2. Another inference, closely allied to the former, is this: Every sin which man commits, and every misery, temporal or eternal, which is its punishment, is an exact expression and consequence of the divine pleasure, design and decree. When we see a system of arrangements produce, by an invariable law, any result, we conclude that its author wished to produce the result, and fixed his plans for that purpose. When, therefore, we learn that God has created beings of such a nature, and assigned to them such a condition, as inevitably induce them to prefer and pursue a course of transgression terminating in their perdition, we cannot shun the conviction that their sinfulness and destruction were the ends of their existence; the objects for whose achievement they were thus created and circumstanced. We are thus precipitated upon conclusions which not only impugn the Divine justice and holiness, but directly contradict the most positive assertions of the Bible. "Say unto them, As I live, saith the Lord God, I have no pleasure in the death of the wicked; but that the wicked may turn from his way and live." Ez. 33: 11. "O Jerusalem, Jerusalem, thou that killest the prophets, and stonest them that are sent unto thee, how often would I have gathered thy children together, even as a hen gathereth her chickens under her wings, and ye would not!" Mat. 23:37. Is it not inexplicable, how God could have desired the salva
tion of a sinner, when he has set in operation causes whose ultimate, but only possible result, is his damnation? And how strange, in view of this doctrine, do the expostulations of Jehovah with men appear! "And now, inhabitants of Jerusalem, and men of Judah, judge, I pray you, betwixt me and my vineyard. What could have been done more to my vineyard, that I have not done in it? wherefore, when I looked that it should bring forth grapes, brought it forth wild grapes?" Might they not have reasonably replied; "It is true that thou hast surrounded us with every external advantage; but of what avail is this, when there is, irremediable by us, an inward incapacity to be improved by our outward privileges? If tares be sown in the best soil, can wheat be reaped from them? If thou desire, indeed, our holiness and prosperity, why dost thou withhold that grace without which it is absolutely impossible for us to derive any benefit from religious institutions and providential blessings?" And so may every sinner answer the preacher and his Judge; "Why tell me that Christ died for the world; that the Gospel, and the ministry, and the ordinances of the church, are all provided to secure my salvation; that the judgments and the mercies of Providence conspire to call me to repentance? Can these do me any good, while the very nature with which I was born, and the laws which God has made inherent therein, irresistibly impel to reject the Gospel and choose the way of sin? Eternal life is pressed upon me, but I have not the moral capability of accepting the tender; and never will have, unless God shall change my heart. You spread an ample feast of delicious food; and you invite, and beseech, and urge an invalid to partake freely of it; while you know him to be laboring under a hereditary disease incurable by any means within his reach, which has so vitiated his taste that he loathes the greatest delicacies. And then you upbraid him for his ingratitude, perversity and folly in refusing your kindness, and threaten him with the heaviest penalties for it." If the doctrine of philosophical necessity be not a figment of the metaphysician's brain, but the truth, then the whole system of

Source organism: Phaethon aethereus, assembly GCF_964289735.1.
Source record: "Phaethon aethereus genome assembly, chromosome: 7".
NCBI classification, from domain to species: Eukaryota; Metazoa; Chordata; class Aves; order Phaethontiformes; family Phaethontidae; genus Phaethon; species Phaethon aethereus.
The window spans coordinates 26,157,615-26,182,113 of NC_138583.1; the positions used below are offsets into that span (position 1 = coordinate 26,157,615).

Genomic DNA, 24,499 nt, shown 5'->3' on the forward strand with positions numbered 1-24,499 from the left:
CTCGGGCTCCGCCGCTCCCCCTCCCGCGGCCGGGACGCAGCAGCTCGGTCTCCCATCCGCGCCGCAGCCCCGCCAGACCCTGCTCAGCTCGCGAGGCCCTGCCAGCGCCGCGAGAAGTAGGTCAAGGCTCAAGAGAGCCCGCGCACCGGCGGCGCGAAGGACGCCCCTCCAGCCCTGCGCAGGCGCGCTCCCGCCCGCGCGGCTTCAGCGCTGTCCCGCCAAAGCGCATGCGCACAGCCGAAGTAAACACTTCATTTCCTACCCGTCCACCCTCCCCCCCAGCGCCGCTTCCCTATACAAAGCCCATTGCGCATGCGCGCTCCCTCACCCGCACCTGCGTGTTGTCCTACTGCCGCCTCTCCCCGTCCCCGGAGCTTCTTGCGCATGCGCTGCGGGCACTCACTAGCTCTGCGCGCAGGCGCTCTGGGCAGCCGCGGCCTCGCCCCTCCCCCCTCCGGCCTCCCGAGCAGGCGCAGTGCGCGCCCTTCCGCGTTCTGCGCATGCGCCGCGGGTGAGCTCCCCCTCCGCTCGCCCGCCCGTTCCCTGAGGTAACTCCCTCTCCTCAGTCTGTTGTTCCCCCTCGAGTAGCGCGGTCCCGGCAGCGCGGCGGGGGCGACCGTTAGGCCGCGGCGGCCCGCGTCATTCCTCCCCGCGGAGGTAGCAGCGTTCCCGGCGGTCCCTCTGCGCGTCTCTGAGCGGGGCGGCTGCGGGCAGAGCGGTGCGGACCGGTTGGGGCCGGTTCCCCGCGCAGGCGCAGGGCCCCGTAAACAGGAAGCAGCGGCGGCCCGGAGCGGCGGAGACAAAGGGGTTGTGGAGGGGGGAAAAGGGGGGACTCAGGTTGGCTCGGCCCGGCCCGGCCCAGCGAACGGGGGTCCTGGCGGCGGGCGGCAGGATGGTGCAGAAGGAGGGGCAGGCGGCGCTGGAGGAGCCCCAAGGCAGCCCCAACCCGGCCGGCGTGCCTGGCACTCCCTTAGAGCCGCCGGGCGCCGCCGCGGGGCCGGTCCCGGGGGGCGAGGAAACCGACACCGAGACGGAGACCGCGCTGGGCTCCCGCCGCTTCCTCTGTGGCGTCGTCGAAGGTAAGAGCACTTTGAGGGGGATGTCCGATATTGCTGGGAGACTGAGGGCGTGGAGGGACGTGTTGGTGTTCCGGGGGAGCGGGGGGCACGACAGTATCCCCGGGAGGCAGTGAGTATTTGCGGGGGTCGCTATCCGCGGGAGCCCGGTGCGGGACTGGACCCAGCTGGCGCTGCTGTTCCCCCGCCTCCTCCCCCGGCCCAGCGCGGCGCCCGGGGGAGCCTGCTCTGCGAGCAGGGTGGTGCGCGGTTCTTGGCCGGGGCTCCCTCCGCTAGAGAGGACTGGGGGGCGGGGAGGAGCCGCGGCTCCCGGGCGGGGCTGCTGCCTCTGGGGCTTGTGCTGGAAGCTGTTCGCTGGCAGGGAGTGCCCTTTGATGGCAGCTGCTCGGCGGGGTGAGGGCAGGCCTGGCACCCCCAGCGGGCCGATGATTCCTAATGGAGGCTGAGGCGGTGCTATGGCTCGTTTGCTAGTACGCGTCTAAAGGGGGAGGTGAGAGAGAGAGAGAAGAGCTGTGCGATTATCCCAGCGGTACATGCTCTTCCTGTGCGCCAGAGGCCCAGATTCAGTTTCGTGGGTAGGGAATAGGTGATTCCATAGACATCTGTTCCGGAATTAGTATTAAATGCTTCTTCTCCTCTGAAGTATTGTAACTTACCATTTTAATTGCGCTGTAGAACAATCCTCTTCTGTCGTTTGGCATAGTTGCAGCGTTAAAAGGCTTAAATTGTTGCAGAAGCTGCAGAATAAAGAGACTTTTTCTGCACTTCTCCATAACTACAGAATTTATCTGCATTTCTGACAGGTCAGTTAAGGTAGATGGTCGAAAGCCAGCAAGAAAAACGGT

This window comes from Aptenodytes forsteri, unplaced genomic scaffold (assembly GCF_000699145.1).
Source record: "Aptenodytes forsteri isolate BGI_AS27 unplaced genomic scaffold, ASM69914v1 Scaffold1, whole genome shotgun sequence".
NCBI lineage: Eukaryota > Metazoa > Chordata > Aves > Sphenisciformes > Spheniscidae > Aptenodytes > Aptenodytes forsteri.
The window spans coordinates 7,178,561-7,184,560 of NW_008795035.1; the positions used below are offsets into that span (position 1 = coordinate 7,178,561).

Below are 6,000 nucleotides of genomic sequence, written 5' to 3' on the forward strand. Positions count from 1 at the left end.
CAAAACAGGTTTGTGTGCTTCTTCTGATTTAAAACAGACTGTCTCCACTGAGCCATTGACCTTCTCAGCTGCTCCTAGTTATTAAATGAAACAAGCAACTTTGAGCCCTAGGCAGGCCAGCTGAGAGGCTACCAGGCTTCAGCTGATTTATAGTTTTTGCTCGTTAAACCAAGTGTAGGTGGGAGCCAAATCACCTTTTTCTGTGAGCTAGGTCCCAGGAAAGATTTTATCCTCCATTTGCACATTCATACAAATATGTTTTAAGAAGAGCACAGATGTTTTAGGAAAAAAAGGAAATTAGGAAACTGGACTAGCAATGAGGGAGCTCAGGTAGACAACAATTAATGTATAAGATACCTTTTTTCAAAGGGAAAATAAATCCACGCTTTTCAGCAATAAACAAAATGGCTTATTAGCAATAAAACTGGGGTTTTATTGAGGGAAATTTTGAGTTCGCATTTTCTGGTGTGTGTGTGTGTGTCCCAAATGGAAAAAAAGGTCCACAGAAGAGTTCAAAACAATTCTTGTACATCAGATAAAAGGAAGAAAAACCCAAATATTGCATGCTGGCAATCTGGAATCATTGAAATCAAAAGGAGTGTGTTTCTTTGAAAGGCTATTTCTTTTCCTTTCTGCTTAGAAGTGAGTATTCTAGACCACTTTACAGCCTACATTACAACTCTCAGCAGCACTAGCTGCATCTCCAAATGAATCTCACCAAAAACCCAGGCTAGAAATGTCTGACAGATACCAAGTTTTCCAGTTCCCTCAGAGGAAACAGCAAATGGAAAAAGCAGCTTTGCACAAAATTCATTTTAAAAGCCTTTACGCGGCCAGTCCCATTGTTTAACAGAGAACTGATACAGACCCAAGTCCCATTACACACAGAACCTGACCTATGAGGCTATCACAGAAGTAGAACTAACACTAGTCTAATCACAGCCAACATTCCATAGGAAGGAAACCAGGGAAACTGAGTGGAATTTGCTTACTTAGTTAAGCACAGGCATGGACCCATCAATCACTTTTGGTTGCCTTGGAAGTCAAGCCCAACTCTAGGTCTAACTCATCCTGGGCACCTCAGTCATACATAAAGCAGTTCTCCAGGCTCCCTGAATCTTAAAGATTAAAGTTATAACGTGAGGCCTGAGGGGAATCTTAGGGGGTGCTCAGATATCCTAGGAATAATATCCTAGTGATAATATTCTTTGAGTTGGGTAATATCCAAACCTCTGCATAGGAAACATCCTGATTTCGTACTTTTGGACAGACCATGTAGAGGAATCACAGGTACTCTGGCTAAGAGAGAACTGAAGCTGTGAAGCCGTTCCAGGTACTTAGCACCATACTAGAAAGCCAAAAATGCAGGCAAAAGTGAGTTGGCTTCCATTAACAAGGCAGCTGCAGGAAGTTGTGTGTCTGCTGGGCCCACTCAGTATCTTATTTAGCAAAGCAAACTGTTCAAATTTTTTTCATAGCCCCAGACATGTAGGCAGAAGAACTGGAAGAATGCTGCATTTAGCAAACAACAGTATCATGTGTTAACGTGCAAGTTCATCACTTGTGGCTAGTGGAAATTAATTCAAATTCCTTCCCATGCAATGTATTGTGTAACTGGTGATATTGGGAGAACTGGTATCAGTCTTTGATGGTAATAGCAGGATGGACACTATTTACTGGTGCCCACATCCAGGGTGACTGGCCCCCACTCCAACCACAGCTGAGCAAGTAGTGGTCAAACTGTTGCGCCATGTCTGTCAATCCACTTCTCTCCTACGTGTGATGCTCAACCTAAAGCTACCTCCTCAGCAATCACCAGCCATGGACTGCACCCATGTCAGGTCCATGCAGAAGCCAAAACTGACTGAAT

Christianity, in its relations to all, save the elect, seems to us like sheltering a corpse from the rain and heaping salt upon it, to restore it to life. You cannot so much as prevent its putrefaction; rot it must, by a law of its own nature. And so must the non-elect, by an uncontrolable law of their nature, wax more and more corrupt, because God will not grant them spiritual life, and without it they are incapable of any good or tendency towards good.
3. How does it happen that a God of holiness and love has permitted sin and its attendant miseries to be introduced into the world? Our author discusses this question in another section of his work, and gives the following answer:
"But it may be involved in the very nature of a state of freedom, that those who possess it are liable to abuse it. It is conceivable, then, that wherever there are responsible beings, there may also, on the part of some or many, be a disobedience of that law which the Creator hath prescribed as the rule of obedience. A condition of things, in which such disobedience was impossible, may pre-suppose either that no freedom of will has been given, or that it is being interfered with." P. 77.
This answer we believe to be the true one; the only one that can be given. But how does it agree with his theory of causation? Why did not God give all beings such a holy will, as would always have inclined them to the right? He says elsewhere:
"A truthful mind may be incapable of sanctioning falsehood, and an honorable mind may be incapable of designing a mean action; but this, not because of any stern necessity controlling the will, but because of the very nature of the will itself." P. 280.
Why, then, could not God have made all his intelligent creatures so pure and righteous as to be incapable of transgression, "not because of any stern necessity controlling the will, but because of the very nature of the will itself?" Besides, as some have maintained their integrity, and the same effects must always flow from the same causes, if all had received the same nature, and been similarly situated, must they not have pursued the same course?
Indeed, it seems to us utterly impossible to explain the fall of any in consistency with this theory. We beg the reader to